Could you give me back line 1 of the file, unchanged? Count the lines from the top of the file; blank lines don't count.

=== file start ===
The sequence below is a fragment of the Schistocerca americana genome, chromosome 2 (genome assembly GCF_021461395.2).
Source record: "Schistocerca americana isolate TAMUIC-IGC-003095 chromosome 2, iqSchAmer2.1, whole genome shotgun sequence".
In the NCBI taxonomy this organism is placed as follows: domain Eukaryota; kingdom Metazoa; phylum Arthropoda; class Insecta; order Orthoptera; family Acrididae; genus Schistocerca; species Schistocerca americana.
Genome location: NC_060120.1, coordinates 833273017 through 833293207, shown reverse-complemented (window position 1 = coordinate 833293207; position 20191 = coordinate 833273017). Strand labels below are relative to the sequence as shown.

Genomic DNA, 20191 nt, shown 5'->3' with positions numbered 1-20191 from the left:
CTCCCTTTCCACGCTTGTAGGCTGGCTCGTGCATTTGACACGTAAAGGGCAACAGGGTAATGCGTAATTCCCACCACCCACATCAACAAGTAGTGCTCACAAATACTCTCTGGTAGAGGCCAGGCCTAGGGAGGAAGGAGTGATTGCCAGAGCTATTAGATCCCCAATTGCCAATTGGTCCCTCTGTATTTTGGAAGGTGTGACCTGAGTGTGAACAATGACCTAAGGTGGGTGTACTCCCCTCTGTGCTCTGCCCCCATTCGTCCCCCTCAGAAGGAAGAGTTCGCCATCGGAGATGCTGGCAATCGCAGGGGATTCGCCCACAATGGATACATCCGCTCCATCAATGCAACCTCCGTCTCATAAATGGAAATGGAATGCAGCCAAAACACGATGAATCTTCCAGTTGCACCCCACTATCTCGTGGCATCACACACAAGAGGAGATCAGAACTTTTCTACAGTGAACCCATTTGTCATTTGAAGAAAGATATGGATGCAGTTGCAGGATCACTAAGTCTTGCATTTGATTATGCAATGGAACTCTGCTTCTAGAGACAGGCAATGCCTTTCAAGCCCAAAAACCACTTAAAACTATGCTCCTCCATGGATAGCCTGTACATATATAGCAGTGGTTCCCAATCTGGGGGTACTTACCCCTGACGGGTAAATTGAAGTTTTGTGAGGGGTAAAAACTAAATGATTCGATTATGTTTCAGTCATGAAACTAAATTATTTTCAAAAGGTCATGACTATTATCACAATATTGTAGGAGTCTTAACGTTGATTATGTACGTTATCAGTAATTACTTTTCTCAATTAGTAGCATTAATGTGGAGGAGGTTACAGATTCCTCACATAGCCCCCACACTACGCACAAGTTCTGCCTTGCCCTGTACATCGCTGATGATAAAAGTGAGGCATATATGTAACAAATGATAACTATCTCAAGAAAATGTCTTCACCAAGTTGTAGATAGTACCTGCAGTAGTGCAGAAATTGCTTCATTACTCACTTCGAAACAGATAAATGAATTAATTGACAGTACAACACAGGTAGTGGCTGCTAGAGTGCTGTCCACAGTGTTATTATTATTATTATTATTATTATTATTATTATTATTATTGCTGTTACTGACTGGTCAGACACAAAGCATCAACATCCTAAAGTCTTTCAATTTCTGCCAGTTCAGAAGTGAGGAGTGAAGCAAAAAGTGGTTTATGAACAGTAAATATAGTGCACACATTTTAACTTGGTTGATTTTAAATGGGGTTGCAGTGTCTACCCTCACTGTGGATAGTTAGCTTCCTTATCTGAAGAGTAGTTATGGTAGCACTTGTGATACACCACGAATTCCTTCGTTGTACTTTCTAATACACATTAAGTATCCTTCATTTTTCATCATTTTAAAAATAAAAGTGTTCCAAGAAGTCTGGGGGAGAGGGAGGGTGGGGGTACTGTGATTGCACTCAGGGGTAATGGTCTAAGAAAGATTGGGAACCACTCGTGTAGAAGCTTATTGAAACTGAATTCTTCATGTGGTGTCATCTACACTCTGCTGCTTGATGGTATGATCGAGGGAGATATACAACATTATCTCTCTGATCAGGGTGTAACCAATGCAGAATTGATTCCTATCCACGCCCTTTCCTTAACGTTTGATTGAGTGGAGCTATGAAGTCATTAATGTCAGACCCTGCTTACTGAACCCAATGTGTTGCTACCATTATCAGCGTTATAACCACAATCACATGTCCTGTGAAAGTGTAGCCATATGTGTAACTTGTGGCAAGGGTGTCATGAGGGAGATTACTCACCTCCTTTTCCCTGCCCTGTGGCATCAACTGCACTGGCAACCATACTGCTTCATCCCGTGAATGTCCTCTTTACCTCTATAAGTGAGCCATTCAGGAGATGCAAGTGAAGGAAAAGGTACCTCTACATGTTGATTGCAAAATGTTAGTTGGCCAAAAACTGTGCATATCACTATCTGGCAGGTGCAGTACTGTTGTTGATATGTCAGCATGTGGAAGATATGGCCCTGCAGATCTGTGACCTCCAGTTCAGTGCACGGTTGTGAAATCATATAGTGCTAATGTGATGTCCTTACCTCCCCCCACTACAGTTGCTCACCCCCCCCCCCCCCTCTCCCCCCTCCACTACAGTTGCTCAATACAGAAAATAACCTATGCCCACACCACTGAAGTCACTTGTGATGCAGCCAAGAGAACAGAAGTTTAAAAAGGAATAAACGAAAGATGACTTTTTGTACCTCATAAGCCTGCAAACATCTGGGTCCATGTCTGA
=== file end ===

The sequence below is a fragment of the Schistocerca americana genome, chromosome 2 (genome assembly GCF_021461395.2).